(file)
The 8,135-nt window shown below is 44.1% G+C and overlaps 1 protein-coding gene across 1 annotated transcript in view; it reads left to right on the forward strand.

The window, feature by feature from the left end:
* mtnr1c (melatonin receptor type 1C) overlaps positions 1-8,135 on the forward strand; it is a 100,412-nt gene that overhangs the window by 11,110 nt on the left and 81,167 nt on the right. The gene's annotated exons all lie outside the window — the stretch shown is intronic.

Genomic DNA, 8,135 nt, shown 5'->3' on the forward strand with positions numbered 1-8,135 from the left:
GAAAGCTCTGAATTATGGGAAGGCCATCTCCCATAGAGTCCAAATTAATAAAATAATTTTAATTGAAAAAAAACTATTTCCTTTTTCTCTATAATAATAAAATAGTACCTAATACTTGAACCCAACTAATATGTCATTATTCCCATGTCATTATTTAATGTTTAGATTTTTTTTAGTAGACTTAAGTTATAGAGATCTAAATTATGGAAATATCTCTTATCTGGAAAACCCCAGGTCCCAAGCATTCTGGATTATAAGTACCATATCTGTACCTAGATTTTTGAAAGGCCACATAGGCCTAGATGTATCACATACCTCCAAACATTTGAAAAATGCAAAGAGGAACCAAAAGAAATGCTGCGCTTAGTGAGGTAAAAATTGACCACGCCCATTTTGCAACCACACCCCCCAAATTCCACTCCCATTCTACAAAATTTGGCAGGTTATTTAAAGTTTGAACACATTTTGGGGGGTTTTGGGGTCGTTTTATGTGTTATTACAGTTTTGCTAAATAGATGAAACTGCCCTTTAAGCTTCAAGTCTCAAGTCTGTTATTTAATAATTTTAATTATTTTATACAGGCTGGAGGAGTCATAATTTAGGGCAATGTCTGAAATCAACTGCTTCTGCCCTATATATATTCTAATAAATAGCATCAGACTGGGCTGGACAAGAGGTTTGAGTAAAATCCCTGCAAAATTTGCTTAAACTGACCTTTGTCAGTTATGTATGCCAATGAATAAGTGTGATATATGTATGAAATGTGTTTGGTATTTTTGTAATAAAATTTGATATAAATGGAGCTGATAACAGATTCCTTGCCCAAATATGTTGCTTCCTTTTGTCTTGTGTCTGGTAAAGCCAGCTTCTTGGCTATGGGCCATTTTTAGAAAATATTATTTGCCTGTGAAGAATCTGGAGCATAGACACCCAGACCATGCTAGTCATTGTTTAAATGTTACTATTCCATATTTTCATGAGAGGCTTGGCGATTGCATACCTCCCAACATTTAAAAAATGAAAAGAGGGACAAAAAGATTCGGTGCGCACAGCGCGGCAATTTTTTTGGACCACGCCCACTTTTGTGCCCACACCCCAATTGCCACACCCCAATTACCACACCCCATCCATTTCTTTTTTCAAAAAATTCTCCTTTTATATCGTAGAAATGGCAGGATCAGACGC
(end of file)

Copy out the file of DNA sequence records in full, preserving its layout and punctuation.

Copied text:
The 8,135-nt window shown below is 44.1% G+C and overlaps 1 protein-coding gene across 1 annotated transcript in view; it reads left to right on the forward strand.

The window, feature by feature from the left end:
* mtnr1c (melatonin receptor type 1C) overlaps positions 1-8,135 on the forward strand; it is a 100,412-nt gene that overhangs the window by 11,110 nt on the left and 81,167 nt on the right. The gene's annotated exons all lie outside the window — the stretch shown is intronic.

Genomic DNA, 8,135 nt, shown 5'->3' on the forward strand with positions numbered 1-8,135 from the left:
GAAAGCTCTGAATTATGGGAAGGCCATCTCCCATAGAGTCCAAATTAATAAAATAATTTTAATTGAAAAAAAACTATTTCCTTTTTCTCTATAATAATAAAATAGTACCTAATACTTGAACCCAACTAATATGTCATTATTCCCATGTCATTATTTAATGTTTAGATTTTTTTTAGTAGACTTAAGTTATAGAGATCTAAATTATGGAAATATCTCTTATCTGGAAAACCCCAGGTCCCAAGCATTCTGGATTATAAGTACCATATCTGTACCTAGATTTTTGAAAGGCCACATAGGCCTAGATGTATCACATACCTCCAAACATTTGAAAAATGCAAAGAGGAACCAAAAGAAATGCTGCGCTTAGTGAGGTAAAAATTGACCACGCCCATTTTGCAACCACACCCCCCAAATTCCACTCCCATTCTACAAAATTTGGCAGGTTATTTAAAGTTTGAACACATTTTGGGGGGTTTTGGGGTCGTTTTATGTGTTATTACAGTTTTGCTAAATAGATGAAACTGCCCTTTAAGCTTCAAGTCTCAAGTCTGTTATTTAATAATTTTAATTATTTTATACAGGCTGGAGGAGTCATAATTTAGGGCAATGTCTGAAATCAACTGCTTCTGCCCTATATATATTCTAATAAATAGCATCAGACTGGGCTGGACAAGAGGTTTGAGTAAAATCCCTGCAAAATTTGCTTAAACTGACCTTTGTCAGTTATGTATGCCAATGAATAAGTGTGATATATGTATGAAATGTGTTTGGTATTTTTGTAATAAAATTTGATATAAATGGAGCTGATAACAGATTCCTTGCCCAAATATGTTGCTTCCTTTTGTCTTGTGTCTGGTAAAGCCAGCTTCTTGGCTATGGGCCATTTTTAGAAAATATTATTTGCCTGTGAAGAATCTGGAGCATAGACACCCAGACCATGCTAGTCATTGTTTAAATGTTACTATTCCATATTTTCATGAGAGGCTTGGCGATTGCATACCTCCCAACATTTAAAAAATGAAAAGAGGGACAAAAAGATTCGGTGCGCACAGCGCGGCAATTTTTTTGGACCACGCCCACTTTTGTGCCCACACCCCAATTGCCACACCCCAATTACCACACCCCATCCATTTCTTTTTTCAAAAAATTCTCCTTTTATATCGTAGAAATGGCAGGATCAGACGC